But there's also the question of why bother having a currency at all. Everything is provided by the government according to need and status. Since there's no private business permitted, there's no market for luxury goods. If there are luxury goods available, the government assigns them according to status.

You mention rent, but with the money expiring but either real estate costs no more than 1 month income, or all housing is provided by the government. There would be no point privately letting property as there would be no money to be made from it.

It seems redundant to even go so far as having this pretence at a currency. If you want something, requisition it, if you have the status, you get it.

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  • $\begingroup$ "either real estate costs no more than 1 month income, or all housing is provided by the government" ...or consider repairs and upkeep. It seems likely that very few things done to maintain one's dwelling space (whether apartment or free-standing building) could come out of the few "currency points" left over after essentials are covered. Even if housing is provided for by the government, is the government (as opposed to agents of the government) also doing all the work on it, including building replacement bits for it? $\endgroup$ – a CVn Dec 4 '18 at 13:25
  • $\begingroup$ @aCVn, I'm in the UK so I just assume that the landlord (in this case the government) is responsible for all such upkeep. $\endgroup$ – Separatrix Dec 4 '18 at 13:35
  • $\begingroup$ There's a condition you've skirted around, but not actually included: The value of money in private transactions will change during the month: As you get closer and closer to the expiry date, the currency will be "worth" less. All Rent, etc, would be due within days of everyone getting paid $\endgroup$ – Chronocidal Dec 5 '18 at 12:53
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Counter examples that would invalidate the existence of such a nation:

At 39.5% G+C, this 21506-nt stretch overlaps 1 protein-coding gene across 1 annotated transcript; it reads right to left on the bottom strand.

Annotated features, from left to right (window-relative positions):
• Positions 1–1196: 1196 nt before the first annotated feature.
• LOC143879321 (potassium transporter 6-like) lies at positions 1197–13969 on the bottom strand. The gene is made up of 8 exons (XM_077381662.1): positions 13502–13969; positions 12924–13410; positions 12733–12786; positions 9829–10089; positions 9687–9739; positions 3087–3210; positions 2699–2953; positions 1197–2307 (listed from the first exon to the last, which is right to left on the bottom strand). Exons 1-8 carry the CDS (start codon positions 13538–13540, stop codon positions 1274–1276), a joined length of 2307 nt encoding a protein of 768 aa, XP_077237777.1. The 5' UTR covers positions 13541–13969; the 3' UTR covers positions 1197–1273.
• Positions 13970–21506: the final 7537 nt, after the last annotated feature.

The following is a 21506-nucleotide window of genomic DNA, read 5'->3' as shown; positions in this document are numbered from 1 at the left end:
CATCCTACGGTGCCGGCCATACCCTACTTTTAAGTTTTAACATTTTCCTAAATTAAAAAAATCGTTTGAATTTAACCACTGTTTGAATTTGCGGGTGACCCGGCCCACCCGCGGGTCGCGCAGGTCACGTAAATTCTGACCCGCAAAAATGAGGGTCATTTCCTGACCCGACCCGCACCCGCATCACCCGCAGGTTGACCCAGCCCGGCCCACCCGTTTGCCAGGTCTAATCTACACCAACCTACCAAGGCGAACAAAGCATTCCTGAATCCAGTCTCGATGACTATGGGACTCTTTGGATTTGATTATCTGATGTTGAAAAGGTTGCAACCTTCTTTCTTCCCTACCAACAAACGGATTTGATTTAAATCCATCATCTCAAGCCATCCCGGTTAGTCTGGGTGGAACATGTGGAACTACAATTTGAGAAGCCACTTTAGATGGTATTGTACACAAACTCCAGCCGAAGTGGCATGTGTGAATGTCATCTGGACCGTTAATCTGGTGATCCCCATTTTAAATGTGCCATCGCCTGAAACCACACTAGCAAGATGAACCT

• Poland

It's called rationing and it "worked" as you described. The thing was - it didn't work. In any regulated market, apart from obvious black and white market, you will also have grey one (you may heard about this one) and pink. Grey is 50/50 mix of black and white (so acquiring stuff you don't need on white market to trade for something you need/want on black market). While Pink is white market (so government owned companies) acquiring stuff on black market because otherwise they would be unable to work (and if you say that the government provides everything it would mean that there is no need for government because everything is provided).

Reasons such markets arise are, general generalization:

  • People who are "awarded" for the plan fulfilment will either lie about it (they report 100% while they made 80%) or they will meddle with numbers. In Poland we had such joke -

State farm had 5 pigs that weight 150kg each. Supervisor said "oh, that's bad, let's write that we have 10 pigs 75kg each". And then the government said "oh, we have 10 pigs, let's trade 5 of them for steel".

  • You may not amass "currency point" but you may amass commodity that, surprisingly, don't keep the white market value but change it to black market one. Because government don't have, and cannot have, value converter the value of pack of smoke is arbitrary to the owner. You don't smoke so it's worthless. But for someone who does it may be worth 5 packs of sweets. So you trade.
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    $\begingroup$ I d have called the "pink market" a system where women barter "services" in exchange of goods. $\endgroup$ – Fred Dec 12 '18 at 23:17
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Lots of good answers so far! I'll concur on the notion that your point system is in fact a currency system, but I disagree that it is a fiat system.

The US dollar, the UK pound, the euro as presently understood as either a piece of rag paper, a little copper and brass disc or an electronic blip in an account, is indeed fiat currency. It is worth one dollar or pound or euro because the government concurs with the Central Bank who says those things are worth money.

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Your system is actually quite different. You country's currency points (CPTS) are much more like Ithaca Hours which is a money system based upon a person's labour. If you work an hour, you get an Hour. In your system, if you work an hour you get 0.625 CPTS for four 40 hour weeks. (100 per month, as a generic construction worker.)